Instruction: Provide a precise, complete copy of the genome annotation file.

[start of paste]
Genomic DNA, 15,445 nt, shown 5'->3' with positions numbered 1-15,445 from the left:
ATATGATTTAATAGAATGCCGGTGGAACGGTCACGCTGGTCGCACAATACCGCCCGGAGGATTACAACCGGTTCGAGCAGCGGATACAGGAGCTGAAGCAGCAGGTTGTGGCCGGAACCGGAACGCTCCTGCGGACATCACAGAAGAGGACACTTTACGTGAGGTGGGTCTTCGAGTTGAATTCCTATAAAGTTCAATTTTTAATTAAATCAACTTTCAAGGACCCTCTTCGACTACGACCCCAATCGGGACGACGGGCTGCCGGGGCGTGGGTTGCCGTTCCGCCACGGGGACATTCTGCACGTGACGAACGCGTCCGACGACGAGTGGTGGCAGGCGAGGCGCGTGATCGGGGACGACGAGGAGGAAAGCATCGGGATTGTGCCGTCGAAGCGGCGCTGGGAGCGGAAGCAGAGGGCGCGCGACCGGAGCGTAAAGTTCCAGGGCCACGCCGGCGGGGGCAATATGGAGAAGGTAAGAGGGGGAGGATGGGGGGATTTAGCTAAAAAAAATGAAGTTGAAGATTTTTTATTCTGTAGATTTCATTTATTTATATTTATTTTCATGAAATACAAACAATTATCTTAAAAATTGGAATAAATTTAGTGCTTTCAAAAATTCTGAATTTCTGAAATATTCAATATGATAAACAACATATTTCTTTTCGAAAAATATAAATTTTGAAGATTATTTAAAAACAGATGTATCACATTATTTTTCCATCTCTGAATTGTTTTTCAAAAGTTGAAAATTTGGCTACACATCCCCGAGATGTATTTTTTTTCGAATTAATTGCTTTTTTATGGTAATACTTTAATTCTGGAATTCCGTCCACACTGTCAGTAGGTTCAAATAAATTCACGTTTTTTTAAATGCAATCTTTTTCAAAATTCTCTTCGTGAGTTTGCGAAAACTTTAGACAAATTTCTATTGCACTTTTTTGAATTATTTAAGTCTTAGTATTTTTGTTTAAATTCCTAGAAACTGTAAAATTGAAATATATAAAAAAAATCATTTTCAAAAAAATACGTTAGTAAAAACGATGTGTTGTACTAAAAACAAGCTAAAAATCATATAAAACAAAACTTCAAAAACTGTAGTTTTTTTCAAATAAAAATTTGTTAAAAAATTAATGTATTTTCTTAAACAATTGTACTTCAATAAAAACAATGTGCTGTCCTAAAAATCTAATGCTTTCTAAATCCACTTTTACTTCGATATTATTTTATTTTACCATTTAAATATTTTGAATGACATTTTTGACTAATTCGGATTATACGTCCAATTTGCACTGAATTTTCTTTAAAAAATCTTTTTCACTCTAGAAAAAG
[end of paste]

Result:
Genomic DNA, 15,445 nt, shown 5'->3' with positions numbered 1-15,445 from the left:
ATATGATTTAATAGAATGCCGGTGGAACGGTCACGCTGGTCGCACAATACCGCCCGGAGGATTACAACCGGTTCGAGCAGCGGATACAGGAGCTGAAGCAGCAGGTTGTGGCCGGAACCGGAACGCTCCTGCGGACATCACAGAAGAGGACACTTTACGTGAGGTGGGTCTTCGAGTTGAATTCCTATAAAGTTCAATTTTTAATTAAATCAACTTTCAAGGACCCTCTTCGACTACGACCCCAATCGGGACGACGGGCTGCCGGGGCGTGGGTTGCCGTTCCGCCACGGGGACATTCTGCACGTGACGAACGCGTCCGACGACGAGTGGTGGCAGGCGAGGCGCGTGATCGGGGACGACGAGGAGGAAAGCATCGGGATTGTGCCGTCGAAGCGGCGCTGGGAGCGGAAGCAGAGGGCGCGCGACCGGAGCGTAAAGTTCCAGGGCCACGCCGGCGGGGGCAATATGGAGAAGGTAAGAGGGGGAGGATGGGGGGATTTAGCTAAAAAAAATGAAGTTGAAGATTTTTTATTCTGTAGATTTCATTTATTTATATTTATTTTCATGAAATACAAACAATTATCTTAAAAATTGGAATAAATTTAGTGCTTTCAAAAATTCTGAATTTCTGAAATATTCAATATGATAAACAACATATTTCTTTTCGAAAAATATAAATTTTGAAGATTATTTAAAAACAGATGTATCACATTATTTTTCCATCTCTGAATTGTTTTTCAAAAGTTGAAAATTTGGCTACACATCCCCGAGATGTATTTTTTTTCGAATTAATTGCTTTTTTATGGTAATACTTTAATTCTGGAATTCCGTCCACACTGTCAGTAGGTTCAAATAAATTCACGTTTTTTTAAATGCAATCTTTTTCAAAATTCTCTTCGTGAGTTTGCGAAAACTTTAGACAAATTTCTATTGCACTTTTTTGAATTATTTAAGTCTTAGTATTTTTGTTTAAATTCCTAGAAACTGTAAAATTGAAATATATAAAAAAAATCATTTTCAAAAAAATACGTTAGTAAAAACGATGTGTTGTACTAAAAACAAGCTAAAAATCATATAAAACAAAACTTCAAAAACTGTAGTTTTTTTCAAATAAAAATTTGTTAAAAAATTAATGTATTTTCTTAAACAATTGTACTTCAATAAAAACAATGTGCTGTCCTAAAAATCTAATGCTTTCTAAATCCACTTTTACTTCGATATTATTTTATTTTACCATTTAAATATTTTGAATGACATTTTTGACTAATTCGGATTATACGTCCAATTTGCACTGAATTTTCTTTAAAAAATCTTTTTCACTCTAGAAAAAG